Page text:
Facts about Lewes
Lewes (/ˈluːɪs/) is the county town of East Sussex, England.[note 1] It is the police and judicial centre for all of Sussex and is home to Sussex Police, East Sussex Fire & Rescue Service, Lewes Crown Court and HMP Lewes. The civil parish is the centre of the Lewes local government district and the seat of East Sussex County Council at East Sussex County Hall.
Lewes is located at the point where the River Ouse flows through a narrow gap in the east-west line of the South Downs. The immense strategic value of the site, which is able to command traffic between the Channel coast and the Sussex interior, was recognised as early as the Iron Age, when a hill-fort was built on Mount Caburn, the steep-sided hill that overlooks the Ouse (and the modern town of Lewes) from the east.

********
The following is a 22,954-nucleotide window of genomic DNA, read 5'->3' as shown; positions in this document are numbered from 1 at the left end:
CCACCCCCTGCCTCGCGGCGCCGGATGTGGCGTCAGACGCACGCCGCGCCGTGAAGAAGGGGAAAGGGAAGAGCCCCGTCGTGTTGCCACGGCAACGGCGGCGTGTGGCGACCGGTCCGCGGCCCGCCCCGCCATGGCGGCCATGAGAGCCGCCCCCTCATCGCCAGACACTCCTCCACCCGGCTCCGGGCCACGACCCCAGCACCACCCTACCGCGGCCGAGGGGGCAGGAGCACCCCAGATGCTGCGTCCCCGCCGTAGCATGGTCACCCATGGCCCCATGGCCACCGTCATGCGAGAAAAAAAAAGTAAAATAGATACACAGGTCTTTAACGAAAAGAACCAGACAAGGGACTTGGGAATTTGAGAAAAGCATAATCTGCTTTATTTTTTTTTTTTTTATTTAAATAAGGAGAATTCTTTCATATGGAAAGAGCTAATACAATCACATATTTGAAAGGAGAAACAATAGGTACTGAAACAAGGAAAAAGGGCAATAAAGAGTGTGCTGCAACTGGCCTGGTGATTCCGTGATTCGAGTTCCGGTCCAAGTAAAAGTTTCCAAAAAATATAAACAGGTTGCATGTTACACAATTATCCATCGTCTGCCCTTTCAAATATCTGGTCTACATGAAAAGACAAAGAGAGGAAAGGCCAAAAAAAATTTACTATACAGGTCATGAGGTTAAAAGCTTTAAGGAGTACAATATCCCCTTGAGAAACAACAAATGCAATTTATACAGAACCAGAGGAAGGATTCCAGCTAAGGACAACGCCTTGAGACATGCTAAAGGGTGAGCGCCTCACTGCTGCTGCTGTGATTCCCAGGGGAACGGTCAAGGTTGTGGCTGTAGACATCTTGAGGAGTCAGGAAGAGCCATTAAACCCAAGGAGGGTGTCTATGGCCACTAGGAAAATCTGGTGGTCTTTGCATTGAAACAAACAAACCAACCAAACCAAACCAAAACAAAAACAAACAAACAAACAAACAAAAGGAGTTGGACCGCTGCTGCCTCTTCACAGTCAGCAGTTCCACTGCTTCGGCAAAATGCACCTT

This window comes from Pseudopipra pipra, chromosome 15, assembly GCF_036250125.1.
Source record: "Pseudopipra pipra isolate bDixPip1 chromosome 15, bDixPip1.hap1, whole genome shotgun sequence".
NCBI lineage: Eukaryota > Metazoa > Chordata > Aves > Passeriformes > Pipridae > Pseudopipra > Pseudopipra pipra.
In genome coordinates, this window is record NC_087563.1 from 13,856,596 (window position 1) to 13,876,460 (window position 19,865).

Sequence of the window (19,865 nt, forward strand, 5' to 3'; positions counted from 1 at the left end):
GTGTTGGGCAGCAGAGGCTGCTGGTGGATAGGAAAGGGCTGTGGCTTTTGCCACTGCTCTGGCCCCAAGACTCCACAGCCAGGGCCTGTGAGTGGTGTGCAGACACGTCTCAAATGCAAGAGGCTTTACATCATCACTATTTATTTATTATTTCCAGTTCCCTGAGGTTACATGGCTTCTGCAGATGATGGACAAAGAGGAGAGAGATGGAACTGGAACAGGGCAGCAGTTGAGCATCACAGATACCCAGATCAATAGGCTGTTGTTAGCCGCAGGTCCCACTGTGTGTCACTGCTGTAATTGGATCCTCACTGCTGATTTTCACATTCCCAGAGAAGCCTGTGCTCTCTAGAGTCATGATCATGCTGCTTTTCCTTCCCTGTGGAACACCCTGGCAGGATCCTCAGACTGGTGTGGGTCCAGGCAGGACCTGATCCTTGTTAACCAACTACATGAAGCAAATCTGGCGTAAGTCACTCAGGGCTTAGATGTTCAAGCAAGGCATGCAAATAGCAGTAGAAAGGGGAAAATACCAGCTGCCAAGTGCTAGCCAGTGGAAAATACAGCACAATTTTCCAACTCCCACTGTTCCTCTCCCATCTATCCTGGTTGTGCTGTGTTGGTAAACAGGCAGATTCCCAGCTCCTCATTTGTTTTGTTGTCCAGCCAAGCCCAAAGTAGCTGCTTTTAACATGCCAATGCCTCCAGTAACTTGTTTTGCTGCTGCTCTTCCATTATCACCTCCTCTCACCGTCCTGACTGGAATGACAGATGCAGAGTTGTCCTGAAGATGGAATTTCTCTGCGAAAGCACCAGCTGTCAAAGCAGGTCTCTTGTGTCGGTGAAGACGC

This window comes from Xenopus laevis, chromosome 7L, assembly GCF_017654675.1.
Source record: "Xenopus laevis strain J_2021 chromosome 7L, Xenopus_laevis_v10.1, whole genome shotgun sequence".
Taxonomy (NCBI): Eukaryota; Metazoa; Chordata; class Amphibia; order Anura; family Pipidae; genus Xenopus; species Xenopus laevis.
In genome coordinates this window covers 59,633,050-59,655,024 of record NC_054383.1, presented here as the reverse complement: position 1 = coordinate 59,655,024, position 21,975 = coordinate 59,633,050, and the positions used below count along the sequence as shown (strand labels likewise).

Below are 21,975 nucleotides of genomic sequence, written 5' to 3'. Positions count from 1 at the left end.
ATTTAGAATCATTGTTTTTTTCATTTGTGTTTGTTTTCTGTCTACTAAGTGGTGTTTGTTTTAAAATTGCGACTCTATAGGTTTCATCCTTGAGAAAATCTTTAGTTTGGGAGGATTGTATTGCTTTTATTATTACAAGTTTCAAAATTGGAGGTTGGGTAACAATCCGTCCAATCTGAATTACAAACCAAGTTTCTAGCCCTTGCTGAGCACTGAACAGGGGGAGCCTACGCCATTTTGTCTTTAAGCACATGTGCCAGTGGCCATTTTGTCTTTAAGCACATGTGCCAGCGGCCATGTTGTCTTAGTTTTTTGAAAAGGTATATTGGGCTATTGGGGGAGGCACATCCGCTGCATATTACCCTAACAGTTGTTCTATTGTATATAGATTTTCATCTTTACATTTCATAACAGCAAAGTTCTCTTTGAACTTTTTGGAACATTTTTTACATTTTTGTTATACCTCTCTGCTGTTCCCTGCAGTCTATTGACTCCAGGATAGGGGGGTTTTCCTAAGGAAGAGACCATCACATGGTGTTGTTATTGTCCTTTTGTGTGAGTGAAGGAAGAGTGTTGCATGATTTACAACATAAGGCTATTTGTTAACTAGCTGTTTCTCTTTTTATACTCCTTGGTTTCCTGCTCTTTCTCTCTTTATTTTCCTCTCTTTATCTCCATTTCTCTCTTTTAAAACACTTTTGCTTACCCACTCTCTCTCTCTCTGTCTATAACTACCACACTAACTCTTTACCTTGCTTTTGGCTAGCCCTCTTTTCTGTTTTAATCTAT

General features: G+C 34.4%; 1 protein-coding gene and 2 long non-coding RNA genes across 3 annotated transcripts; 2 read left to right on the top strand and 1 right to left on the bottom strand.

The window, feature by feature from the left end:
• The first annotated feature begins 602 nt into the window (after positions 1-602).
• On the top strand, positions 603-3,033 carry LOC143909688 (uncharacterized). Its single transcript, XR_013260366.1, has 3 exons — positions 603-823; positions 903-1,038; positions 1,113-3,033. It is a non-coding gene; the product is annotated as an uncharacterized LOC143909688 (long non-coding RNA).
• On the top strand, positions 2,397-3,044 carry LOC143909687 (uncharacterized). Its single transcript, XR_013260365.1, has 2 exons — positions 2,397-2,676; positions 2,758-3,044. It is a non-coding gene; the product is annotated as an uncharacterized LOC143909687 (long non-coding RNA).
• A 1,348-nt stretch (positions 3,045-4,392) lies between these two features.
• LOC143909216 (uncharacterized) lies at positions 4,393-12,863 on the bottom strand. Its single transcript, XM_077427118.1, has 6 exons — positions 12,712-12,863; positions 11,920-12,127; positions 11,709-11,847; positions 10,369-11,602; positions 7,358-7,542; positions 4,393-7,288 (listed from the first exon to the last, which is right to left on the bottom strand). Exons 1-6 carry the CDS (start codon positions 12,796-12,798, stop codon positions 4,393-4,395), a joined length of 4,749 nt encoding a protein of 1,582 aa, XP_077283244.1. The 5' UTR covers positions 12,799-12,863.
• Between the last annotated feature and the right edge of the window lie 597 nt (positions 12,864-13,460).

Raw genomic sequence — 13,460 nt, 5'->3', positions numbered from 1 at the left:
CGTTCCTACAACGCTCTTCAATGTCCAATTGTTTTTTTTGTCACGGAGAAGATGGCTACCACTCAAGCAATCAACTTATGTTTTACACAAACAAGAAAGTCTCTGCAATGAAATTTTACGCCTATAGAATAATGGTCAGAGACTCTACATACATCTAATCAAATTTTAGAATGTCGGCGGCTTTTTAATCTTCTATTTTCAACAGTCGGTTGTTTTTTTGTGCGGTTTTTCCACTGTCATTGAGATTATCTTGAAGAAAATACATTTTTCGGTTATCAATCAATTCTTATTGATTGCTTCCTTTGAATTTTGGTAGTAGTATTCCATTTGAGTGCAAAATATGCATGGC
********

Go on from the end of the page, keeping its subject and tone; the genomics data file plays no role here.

During the Roman period there was an aristocratic villa at Beddingham, at the foot of Mount Caburn, and there have been several finds of Roman coins and pottery sherds in Lewes itself. The Victorian historian Thomas Walker Horsfield therefore reckoned that there must have been a Roman settlement on the site, and he identified it with the otherwise unlocatable town of Mutuantonis. Another antiquarian, John Elliot, even suggested that central Lewes’s distinctive network of twittens was based on the layout of a Roman legionary fortress; however modern historians are rather more cautious about the possibility of a Roman Lewes, as there is as yet no archaeological evidence for a built-up area dating back to the Roman period.